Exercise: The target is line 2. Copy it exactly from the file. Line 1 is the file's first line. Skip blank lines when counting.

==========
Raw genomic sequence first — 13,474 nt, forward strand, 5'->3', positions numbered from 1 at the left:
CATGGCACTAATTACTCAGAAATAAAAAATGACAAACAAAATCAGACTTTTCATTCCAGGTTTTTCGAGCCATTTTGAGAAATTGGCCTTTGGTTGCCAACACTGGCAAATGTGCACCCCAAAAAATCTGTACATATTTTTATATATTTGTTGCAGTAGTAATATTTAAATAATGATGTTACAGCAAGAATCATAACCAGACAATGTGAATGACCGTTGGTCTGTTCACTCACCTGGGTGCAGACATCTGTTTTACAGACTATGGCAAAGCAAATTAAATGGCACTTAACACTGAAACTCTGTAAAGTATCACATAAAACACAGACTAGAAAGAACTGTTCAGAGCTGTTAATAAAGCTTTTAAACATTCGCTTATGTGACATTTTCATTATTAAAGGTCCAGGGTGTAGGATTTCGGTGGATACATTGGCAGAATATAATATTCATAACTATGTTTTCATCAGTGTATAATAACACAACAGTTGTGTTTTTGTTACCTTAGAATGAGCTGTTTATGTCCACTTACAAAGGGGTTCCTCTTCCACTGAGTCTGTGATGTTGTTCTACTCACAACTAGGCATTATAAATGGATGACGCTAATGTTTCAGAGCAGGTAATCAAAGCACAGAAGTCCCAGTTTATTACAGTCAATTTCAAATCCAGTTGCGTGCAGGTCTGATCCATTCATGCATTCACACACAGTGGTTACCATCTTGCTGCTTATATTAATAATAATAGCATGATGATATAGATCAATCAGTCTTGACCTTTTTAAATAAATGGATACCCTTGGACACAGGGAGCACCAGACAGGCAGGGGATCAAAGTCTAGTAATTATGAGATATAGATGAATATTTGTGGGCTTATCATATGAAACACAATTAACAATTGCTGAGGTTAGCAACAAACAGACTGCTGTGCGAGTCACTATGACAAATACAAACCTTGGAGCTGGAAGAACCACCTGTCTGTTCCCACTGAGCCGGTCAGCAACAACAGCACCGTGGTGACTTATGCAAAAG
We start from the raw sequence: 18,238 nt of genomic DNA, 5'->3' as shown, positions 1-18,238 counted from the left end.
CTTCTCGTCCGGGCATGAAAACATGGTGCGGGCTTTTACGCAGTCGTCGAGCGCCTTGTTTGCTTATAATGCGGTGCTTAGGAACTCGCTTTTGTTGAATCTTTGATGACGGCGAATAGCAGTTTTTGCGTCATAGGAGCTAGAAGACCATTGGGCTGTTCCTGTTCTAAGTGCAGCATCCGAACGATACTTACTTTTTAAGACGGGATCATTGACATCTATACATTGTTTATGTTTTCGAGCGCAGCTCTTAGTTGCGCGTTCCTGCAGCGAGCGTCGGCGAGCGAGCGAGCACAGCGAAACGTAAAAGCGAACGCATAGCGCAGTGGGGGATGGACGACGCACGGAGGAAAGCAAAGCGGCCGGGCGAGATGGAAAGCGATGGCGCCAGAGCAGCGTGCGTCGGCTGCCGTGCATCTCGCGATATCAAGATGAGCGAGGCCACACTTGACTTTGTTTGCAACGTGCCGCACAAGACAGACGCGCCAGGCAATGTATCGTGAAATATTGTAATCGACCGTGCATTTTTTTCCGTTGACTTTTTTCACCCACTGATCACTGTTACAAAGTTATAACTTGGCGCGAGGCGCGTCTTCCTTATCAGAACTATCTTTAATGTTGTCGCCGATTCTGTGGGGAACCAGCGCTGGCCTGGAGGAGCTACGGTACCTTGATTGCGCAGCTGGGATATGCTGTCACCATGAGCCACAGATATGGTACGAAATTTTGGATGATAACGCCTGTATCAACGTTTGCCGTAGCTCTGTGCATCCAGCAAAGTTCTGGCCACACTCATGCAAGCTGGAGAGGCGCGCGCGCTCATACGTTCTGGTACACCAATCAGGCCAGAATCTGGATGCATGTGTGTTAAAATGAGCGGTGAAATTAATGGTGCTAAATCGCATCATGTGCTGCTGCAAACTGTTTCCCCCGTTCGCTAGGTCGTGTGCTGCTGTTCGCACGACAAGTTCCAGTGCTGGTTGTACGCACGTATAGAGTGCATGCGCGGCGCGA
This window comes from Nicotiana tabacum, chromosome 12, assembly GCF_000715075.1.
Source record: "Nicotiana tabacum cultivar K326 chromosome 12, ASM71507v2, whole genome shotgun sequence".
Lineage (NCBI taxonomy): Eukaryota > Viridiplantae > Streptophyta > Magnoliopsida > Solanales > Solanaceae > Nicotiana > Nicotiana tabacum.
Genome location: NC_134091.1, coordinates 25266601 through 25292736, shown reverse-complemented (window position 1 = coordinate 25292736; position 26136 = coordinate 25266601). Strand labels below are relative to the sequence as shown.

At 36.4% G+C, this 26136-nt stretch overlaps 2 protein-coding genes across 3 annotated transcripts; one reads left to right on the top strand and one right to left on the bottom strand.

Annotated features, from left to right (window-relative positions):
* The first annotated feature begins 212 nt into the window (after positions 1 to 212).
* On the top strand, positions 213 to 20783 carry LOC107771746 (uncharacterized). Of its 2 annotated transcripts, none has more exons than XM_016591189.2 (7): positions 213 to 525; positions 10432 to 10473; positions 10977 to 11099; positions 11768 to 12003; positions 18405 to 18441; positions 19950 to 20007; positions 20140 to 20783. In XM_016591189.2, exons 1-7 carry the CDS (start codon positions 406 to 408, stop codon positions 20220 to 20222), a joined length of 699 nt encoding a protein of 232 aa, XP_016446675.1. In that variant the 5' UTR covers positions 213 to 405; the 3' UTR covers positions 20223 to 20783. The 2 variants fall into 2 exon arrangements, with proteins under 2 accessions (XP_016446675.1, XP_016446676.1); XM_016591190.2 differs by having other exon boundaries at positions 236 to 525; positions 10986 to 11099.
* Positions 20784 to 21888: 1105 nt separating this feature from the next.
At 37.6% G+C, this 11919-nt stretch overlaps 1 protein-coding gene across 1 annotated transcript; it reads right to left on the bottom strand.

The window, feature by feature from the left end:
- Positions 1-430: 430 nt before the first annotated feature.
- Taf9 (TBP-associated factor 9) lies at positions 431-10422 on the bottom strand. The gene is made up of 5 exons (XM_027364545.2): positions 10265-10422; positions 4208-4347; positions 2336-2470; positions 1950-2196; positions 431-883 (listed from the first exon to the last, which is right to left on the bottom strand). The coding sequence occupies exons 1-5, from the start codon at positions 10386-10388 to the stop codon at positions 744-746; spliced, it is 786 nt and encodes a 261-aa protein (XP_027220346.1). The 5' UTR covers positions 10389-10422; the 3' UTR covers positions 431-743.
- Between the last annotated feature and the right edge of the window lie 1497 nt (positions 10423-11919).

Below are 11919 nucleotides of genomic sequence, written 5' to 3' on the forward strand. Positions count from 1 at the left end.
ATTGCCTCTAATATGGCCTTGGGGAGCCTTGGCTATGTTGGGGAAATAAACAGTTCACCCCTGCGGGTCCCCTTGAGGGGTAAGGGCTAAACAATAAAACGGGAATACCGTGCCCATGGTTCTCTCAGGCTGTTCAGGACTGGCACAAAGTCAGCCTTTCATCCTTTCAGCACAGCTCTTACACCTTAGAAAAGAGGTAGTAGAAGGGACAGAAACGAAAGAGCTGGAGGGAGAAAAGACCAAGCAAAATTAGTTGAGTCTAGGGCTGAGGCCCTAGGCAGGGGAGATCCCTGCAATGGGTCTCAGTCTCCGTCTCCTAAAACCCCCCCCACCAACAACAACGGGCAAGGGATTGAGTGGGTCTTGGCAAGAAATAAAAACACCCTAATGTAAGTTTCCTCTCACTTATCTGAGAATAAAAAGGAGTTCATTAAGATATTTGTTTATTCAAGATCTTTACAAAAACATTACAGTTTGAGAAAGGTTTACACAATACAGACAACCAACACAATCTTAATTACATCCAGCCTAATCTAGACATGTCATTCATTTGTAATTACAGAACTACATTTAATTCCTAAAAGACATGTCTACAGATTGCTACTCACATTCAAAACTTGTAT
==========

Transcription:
CATGGCACTAATTACTCAGAAATAAAAAATGACAAACAAAATCAGACTTTTCATTCCAGGTTTTTCGAGCCATTTTGAGAAATTGGCCTTTGGTTGCCAACACTGGCAAATGTGCACCCCAAAAAATCTGTACATATTTTTATATATTTGTTGCAGTAGTAATATTTAAATAATGATGTTACAGCAAGAATCATAACCAGACAATGTGAATGACCGTTGGTCTGTTCACTCACCTGGGTGCAGACATCTGTTTTACAGACTATGGCAAAGCAAATTAAATGGCACTTAACACTGAAACTCTGTAAAGTATCACATAAAACACAGACTAGAAAGAACTGTTCAGAGCTGTTAATAAAGCTTTTAAACATTCGCTTATGTGACATTTTCATTATTAAAGGTCCAGGGTGTAGGATTTCGGTGGATACATTGGCAGAATATAATATTCATAACTATGTTTTCATCAGTGTATAATAACACAACAGTTGTGTTTTTGTTACCTTAGAATGAGCTGTTTATGTCCACTTACAAAGGGGTTCCTCTTCCACTGAGTCTGTGATGTTGTTCTACTCACAACTAGGCATTATAAATGGATGACGCTAATGTTTCAGAGCAGGTAATCAAAGCACAGAAGTCCCAGTTTATTACAGTCAATTTCAAATCCAGTTGCGTGCAGGTCTGATCCATTCATGCATTCACACACAGTGGTTACCATCTTGCTGCTTATATTAATAATAATAGCATGATGATATAGATCAATCAGTCTTGACCTTTTTAAATAAATGGATACCCTTGGACACAGGGAGCACCAGACAGGCAGGGGATCAAAGTCTAGTAATTATGAGATATAGATGAATATTTGTGGGCTTATCATATGAAACACAATTAACAATTGCTGAGGTTAGCAACAAACAGACTGCTGTGCGAGTCACTATGACAAATACAAACCTTGGAGCTGGAAGAACCACCTGTCTGTTCCCACTGAGCCGGTCAGCAACAACAGCACCGTGGTGACTTATGCAAAAG